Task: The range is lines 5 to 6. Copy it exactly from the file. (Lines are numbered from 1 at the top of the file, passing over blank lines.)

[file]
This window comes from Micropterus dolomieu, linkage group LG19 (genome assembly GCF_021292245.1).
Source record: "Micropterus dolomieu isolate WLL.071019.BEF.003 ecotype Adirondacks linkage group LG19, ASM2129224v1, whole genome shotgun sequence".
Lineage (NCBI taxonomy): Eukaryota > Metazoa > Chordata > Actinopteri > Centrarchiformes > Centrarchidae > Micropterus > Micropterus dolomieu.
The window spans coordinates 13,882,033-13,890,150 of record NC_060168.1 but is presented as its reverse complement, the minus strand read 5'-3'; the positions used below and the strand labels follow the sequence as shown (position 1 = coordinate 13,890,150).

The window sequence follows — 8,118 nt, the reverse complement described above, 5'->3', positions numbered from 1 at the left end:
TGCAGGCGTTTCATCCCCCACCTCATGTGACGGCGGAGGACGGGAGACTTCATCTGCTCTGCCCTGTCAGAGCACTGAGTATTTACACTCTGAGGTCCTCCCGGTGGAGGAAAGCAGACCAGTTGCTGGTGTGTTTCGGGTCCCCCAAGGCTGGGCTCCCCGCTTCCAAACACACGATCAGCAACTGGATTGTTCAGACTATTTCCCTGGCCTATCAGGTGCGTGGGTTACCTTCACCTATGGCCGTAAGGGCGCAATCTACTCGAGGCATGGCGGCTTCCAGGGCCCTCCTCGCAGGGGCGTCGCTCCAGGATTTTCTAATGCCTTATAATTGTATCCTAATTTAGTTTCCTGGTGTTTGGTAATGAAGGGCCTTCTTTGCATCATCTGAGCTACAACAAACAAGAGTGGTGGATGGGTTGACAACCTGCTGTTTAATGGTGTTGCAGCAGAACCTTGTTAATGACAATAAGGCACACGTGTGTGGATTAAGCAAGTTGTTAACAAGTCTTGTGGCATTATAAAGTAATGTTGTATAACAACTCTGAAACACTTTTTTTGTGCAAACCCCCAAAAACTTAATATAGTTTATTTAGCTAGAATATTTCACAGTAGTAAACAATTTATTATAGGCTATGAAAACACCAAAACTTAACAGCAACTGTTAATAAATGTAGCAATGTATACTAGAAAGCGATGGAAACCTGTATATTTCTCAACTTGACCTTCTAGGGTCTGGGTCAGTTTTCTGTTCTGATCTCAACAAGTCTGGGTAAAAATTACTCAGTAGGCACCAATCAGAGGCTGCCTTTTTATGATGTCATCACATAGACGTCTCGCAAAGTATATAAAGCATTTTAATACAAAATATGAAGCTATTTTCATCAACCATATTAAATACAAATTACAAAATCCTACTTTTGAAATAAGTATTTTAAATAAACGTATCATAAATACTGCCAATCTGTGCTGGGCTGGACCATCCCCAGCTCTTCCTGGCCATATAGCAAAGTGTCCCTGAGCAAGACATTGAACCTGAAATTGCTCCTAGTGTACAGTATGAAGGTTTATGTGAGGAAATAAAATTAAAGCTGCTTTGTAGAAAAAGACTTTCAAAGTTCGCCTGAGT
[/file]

The window sequence follows — 8,118 nt, the reverse complement described above, 5'->3', positions numbered from 1 at the left end:
TGCAGGCGTTTCATCCCCCACCTCATGTGACGGCGGAGGACGGGAGACTTCATCTGCTCTGCCCTGTCAGAGCACTGAGTATTTACACTCTGAGGTCCTCCCGGTGGAGGAAAGCAGACCAGTTGCTGGTGTGTTTCGGGTCCCCCAAGGCTGGGCTCCCCGCTTCCAAACACACGATCAGCAACTGGATTGTTCAGACTATTTCCCTGGCCTATCAGGTGCGTGGGTTACCTTCACCTATGGCCGTAAGGGCGCAATCTACTCGAGGCATGGCGGCTTCCAGGGCCCTCCTCGCAGGGGCGTCGCTCCAGGATTTTCTAATGCCTTATAATTGTATCCTAATTTAGTTTCCTGGTGTTTGGTAATGAAGGGCCTTCTTTGCATCATCTGAGCTACAACAAACAAGAGTGGTGGATGGGTTGACAACCTGCTGTTTAATGGTGTTGCAGCAGAACCTTGTTAATGACAATAAGGCACACGTGTGTGGATTAAGCAAGTTGTTAACAAGTCTTGTGGCATTATAAAGTAATGTTGTATAACAACTCTGAAACACTTTTTTTGTGCAAACCCCCAAAAACTTAATATAGTTTATTTAGCTAGAATATTTCACAGTAGTAAACAATTTATTATAGGCTATGAAAACACCAAAACTTAACAGCAACTGTTAATAAATGTAGCAATGTATACTAGAAAGCGATGGAAACCTGTATATTTCTCAACTTGACCTTCTAGGGTCTGGGTCAGTTTTCTGTTCTGATCTCAACAAGTCTGGGTAAAAATTACTCAGTAGGCACCAATCAGAGGCTGCCTTTTTATGATGTCATCACATAGACGTCTCGCAAAGTATATAAAGCATTTTAATACAAAATATGAAGCTATTTTCATCAACCATATTAAATACAAATTACAAAATCCTACTTTTGAAATAAGTATTTTAAATAAACGTATCATAAATACTGCCAATCTGTGCTGGGCTGGACCATCCCCAGCTCTTCCTGGCCATATAGCAAAGTGTCCCTGAGCAAGACATTGAACCTGAAATTGCTCCTAGTGTACAGTATGAAGGTTTATGTGAGGAAATAAAATTAAAGCTGCTTTGTAGAAAAAGACTTTCAAAGTTCGCCTGAGT